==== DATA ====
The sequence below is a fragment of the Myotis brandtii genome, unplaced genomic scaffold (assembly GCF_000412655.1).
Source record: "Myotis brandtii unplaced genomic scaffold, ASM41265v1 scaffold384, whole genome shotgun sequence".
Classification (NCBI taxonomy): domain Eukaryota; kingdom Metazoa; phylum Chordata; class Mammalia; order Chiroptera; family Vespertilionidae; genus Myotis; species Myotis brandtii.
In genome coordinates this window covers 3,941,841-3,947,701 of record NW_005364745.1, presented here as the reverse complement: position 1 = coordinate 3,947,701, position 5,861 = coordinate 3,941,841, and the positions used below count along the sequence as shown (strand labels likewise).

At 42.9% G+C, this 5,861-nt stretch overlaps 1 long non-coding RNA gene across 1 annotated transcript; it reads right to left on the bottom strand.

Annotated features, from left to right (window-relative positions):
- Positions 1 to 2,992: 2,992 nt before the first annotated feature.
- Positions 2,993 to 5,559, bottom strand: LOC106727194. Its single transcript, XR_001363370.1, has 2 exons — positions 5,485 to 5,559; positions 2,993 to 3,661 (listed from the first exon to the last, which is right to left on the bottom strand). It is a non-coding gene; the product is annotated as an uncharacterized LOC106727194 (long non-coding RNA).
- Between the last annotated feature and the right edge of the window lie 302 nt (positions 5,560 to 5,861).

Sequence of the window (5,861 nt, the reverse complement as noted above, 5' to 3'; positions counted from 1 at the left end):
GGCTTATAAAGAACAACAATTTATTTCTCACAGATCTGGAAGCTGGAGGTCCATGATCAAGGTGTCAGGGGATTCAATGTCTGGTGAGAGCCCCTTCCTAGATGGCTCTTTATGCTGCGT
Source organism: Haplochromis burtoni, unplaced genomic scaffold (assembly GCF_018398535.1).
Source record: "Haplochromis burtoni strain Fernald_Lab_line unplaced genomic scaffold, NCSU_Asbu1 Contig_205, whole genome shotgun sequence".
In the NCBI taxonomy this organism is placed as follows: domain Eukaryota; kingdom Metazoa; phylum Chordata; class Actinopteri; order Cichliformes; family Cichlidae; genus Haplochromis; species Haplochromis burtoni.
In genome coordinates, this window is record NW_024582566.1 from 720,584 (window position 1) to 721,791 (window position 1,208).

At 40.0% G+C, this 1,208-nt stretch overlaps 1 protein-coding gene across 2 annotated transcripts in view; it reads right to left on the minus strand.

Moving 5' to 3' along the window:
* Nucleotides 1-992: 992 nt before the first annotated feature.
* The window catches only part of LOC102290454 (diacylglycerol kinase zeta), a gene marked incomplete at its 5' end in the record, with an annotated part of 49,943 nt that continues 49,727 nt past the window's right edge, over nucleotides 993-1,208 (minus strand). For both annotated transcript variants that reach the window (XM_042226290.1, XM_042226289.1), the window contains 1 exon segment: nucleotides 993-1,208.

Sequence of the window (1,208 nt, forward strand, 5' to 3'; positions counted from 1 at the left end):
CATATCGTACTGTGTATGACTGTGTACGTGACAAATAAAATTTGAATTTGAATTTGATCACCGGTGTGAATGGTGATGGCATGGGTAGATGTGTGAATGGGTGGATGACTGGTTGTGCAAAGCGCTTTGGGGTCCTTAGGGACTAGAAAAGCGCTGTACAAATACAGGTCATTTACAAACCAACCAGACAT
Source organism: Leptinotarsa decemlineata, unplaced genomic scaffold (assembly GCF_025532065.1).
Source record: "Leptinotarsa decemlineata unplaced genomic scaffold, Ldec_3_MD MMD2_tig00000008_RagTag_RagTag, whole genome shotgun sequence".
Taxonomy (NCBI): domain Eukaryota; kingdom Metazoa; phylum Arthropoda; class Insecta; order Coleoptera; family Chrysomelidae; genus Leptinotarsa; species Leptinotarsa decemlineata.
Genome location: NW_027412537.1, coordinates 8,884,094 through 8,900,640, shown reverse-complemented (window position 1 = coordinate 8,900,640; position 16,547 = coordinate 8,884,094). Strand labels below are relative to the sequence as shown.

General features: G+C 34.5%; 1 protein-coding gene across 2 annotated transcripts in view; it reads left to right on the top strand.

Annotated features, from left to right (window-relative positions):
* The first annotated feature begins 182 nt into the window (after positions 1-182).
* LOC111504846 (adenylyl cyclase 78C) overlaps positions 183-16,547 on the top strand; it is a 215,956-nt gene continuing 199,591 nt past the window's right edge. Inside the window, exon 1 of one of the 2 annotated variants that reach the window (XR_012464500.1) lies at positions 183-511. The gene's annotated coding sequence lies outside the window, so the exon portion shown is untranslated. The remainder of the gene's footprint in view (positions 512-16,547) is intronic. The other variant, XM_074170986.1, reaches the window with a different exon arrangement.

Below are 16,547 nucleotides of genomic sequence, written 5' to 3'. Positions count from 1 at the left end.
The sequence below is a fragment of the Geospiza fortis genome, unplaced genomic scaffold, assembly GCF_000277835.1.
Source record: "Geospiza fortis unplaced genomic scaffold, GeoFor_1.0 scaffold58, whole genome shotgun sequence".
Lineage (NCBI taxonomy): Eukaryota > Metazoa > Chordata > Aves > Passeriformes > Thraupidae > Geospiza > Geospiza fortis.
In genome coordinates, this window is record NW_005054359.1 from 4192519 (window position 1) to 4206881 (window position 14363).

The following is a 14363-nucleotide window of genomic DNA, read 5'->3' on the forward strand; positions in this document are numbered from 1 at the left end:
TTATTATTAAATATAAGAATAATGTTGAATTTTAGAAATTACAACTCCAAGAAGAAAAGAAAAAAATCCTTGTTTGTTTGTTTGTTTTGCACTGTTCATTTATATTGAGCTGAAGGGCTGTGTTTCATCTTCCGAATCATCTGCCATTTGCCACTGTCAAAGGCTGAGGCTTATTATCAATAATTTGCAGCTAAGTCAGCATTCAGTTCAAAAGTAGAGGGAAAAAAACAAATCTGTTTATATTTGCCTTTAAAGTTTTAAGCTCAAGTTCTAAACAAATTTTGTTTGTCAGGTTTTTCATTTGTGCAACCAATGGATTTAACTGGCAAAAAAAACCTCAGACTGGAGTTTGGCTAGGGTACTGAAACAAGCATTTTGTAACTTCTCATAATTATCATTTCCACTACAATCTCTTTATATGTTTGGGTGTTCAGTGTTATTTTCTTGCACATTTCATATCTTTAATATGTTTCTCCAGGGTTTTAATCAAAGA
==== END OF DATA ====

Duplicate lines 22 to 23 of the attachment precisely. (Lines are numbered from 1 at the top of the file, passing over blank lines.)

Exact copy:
Source organism: Leptinotarsa decemlineata, unplaced genomic scaffold (assembly GCF_025532065.1).
Source record: "Leptinotarsa decemlineata unplaced genomic scaffold, Ldec_3_MD MMD2_tig00000008_RagTag_RagTag, whole genome shotgun sequence".